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Eighth Pennsylvania Reserves (37th Pennsylvania Infantry).

Fisher's Brigade — Crawford's Division--Fifth Corps.

(1) Col. George S. Hays. (2) Col. Silas M. Bailey.

companies. killed and died of wounds. died of disease, accidents, in Prison, &c. Total Enrollment.
Officers. Men. Total. Officers. Men. Total.
Field and Staff 1   1       17
Company A   20 20   5 5 116
  B 1 22 23   4 4 95
  C   13 13   4 4 97
  D 2 9 11   6 6 116
  E   17 17   7 7 88
  F   14 14   8 8 95
  G   15 15   8 8 101
  H   7 7   9 9 90
  I 1 21 22   8 8 149
  K   15 15   9 9 98
Totals 5 153 158   68 68 1,062

158 killed == 14.8 per cent.

Total of killed and wounded, 490; Total of captured and missing, 147.

battles. K. & M. W. battles. K. & M. W.
Mechanicsville, Va. 4 South Mountain, Md. 22
Gaines's Mill, Va. 29 Antietam, Md. 15
White Oak Swamp, Va. 1 Fredericksburg, Va. 44
Glendale, Va. 19 Wilderness, Va. 7
Manassas, Va. 7 Spotsylvania, Va. 10

Present, also, at Dranesville; Malvern Hill; Chantilly.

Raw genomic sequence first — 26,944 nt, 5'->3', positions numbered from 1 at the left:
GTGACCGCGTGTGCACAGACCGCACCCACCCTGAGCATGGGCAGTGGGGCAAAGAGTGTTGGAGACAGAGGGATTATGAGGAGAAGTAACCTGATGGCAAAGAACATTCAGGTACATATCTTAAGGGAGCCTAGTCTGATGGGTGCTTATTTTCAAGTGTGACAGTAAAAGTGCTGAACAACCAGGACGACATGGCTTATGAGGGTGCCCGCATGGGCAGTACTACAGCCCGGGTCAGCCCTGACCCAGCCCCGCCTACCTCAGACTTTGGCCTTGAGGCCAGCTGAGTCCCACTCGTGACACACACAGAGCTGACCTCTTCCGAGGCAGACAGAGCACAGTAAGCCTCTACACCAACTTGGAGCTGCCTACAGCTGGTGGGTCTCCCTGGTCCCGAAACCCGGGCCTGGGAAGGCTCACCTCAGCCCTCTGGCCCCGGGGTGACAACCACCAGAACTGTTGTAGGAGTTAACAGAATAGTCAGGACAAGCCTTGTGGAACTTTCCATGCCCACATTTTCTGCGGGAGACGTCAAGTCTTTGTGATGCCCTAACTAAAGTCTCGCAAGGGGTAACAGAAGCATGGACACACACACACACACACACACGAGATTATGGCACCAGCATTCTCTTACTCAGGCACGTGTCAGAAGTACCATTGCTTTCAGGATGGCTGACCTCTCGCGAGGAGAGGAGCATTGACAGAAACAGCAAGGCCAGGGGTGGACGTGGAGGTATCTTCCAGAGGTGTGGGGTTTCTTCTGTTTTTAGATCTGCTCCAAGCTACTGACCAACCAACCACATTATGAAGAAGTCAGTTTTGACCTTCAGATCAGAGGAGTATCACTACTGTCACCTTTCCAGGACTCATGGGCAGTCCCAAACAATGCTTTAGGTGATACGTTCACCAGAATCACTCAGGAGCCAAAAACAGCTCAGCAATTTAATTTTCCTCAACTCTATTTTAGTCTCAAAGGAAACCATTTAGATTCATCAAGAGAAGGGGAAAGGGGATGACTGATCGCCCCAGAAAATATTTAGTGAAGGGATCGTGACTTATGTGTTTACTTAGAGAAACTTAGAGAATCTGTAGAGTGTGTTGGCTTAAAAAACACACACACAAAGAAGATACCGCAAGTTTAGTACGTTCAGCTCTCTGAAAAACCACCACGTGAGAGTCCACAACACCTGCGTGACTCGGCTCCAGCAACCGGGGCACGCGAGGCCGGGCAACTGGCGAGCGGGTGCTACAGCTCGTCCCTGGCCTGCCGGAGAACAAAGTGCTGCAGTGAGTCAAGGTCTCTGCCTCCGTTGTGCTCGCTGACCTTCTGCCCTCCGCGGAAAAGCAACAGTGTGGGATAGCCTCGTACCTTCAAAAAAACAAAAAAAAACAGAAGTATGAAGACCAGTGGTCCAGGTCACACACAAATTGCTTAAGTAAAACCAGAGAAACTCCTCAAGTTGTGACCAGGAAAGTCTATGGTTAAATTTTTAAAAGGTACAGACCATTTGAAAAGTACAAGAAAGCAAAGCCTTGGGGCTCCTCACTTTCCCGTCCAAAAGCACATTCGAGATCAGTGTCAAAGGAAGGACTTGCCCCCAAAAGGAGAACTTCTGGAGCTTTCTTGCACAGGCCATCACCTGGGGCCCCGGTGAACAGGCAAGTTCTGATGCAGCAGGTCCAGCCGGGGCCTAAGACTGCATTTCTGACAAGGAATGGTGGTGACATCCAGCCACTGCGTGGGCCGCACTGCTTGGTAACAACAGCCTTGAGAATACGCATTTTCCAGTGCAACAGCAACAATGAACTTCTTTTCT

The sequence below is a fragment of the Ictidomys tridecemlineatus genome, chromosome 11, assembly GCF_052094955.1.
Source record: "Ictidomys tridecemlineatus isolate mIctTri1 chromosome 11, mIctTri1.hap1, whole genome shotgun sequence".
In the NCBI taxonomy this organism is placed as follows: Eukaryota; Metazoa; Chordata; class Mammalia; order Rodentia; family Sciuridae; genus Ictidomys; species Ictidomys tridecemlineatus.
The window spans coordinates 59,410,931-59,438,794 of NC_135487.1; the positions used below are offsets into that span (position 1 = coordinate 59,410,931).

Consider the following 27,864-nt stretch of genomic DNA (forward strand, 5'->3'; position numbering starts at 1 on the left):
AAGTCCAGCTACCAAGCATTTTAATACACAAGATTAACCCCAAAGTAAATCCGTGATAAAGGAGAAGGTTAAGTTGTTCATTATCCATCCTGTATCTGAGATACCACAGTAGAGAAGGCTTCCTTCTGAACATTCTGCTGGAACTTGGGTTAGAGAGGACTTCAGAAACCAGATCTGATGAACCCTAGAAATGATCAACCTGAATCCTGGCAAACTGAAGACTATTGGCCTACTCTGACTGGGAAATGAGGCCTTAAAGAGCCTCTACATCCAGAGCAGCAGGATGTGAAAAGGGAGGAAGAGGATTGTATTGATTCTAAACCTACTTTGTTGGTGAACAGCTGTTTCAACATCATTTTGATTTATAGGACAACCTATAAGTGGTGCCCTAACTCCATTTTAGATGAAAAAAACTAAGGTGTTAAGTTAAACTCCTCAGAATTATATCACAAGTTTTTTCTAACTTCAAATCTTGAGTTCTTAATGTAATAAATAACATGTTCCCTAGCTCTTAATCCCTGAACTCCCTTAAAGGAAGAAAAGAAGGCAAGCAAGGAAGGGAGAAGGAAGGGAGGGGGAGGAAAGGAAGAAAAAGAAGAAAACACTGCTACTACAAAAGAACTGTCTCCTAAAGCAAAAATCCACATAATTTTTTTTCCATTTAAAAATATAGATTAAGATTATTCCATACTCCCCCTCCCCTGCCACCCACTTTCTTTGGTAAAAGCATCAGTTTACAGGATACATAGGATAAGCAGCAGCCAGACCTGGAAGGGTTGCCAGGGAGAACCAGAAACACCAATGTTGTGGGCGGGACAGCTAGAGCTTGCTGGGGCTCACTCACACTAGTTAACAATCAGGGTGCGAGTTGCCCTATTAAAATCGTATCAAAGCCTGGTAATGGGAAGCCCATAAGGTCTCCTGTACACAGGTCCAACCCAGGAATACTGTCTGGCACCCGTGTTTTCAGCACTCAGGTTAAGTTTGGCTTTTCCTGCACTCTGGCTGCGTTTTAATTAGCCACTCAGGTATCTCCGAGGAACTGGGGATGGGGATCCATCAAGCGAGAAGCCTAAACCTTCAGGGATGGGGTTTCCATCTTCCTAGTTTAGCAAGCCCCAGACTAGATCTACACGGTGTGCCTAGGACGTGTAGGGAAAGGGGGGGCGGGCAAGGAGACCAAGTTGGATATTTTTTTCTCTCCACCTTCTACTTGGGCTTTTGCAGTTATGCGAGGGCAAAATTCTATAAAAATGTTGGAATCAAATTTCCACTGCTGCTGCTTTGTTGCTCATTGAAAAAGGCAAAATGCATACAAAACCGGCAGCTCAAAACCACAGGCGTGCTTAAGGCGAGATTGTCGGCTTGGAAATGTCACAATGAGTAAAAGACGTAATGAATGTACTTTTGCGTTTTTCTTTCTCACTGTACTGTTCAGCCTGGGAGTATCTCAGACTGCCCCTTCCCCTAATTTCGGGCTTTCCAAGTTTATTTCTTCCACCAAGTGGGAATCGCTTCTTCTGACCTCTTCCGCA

notes.--Organized at Pittsburg, June 28, 1861, arriving at Washington, July 23d. The Reserves took the field in October, crossing into Virginia where they were engaged on outpost duty for several months. In May, 1862, the division advanced to Fredericksburg, but returning immediately embarked for the Peninsula where it joined General McClellan's Army, then in front of Richmond. Two weeks later the regiment took part in the Seven Days Battles, its losses amounting to 32 killed, 113 wounded, and 85 missing; total, 230. Returning to the Rappahannock, the division was transferred to McDowell's Corps — afterwards the First. Throughout the battle summer and autumn of 1862, the Eighth fought in every engagement, and then the remnant of the gallant regiment marched to the field of Fredericksburg. There the Reserves, under Meade, charged a strong position of the enemy, and, though successful at points, were finally repulsed, the Eighth losing 131 men, or half its number. In February, 1863, the Reserves were ordered into the defences of Washington, having been withdrawn from active service in order that they might rest and recruit their shattered ranks. The Eighth remained there until the spring of 1864, when it rejoined the Army of the Potomac, the division having been again assigned to the Fifth Corps. The regiment fought at the Wilderness and Spotsylvania, and then on May 17, 1864, while confronting the enemy's lines, received the welcome order which announced the expiration of its term of service.

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